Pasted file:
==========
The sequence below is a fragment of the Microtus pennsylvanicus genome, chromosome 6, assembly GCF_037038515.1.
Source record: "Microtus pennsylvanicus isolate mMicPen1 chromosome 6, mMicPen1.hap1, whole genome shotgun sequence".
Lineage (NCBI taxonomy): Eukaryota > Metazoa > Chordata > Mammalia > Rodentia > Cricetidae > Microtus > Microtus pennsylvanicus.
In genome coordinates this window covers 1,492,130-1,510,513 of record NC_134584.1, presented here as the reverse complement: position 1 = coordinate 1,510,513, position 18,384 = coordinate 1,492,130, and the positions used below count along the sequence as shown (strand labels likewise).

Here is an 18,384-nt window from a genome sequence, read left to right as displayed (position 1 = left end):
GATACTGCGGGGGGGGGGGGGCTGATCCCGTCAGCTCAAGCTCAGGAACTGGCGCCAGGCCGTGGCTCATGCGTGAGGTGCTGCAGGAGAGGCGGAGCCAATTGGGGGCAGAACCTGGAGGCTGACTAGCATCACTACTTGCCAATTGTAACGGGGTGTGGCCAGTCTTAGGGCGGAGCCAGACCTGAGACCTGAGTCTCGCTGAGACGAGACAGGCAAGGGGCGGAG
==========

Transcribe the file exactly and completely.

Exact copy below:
The sequence below is a fragment of the Microtus pennsylvanicus genome, chromosome 6, assembly GCF_037038515.1.
Source record: "Microtus pennsylvanicus isolate mMicPen1 chromosome 6, mMicPen1.hap1, whole genome shotgun sequence".
Lineage (NCBI taxonomy): Eukaryota > Metazoa > Chordata > Mammalia > Rodentia > Cricetidae > Microtus > Microtus pennsylvanicus.
In genome coordinates this window covers 1,492,130-1,510,513 of record NC_134584.1, presented here as the reverse complement: position 1 = coordinate 1,510,513, position 18,384 = coordinate 1,492,130, and the positions used below count along the sequence as shown (strand labels likewise).

Here is an 18,384-nt window from a genome sequence, read left to right as displayed (position 1 = left end):
GATACTGCGGGGGGGGGGGGGCTGATCCCGTCAGCTCAAGCTCAGGAACTGGCGCCAGGCCGTGGCTCATGCGTGAGGTGCTGCAGGAGAGGCGGAGCCAATTGGGGGCAGAACCTGGAGGCTGACTAGCATCACTACTTGCCAATTGTAACGGGGTGTGGCCAGTCTTAGGGCGGAGCCAGACCTGAGACCTGAGTCTCGCTGAGACGAGACAGGCAAGGGGCGGAG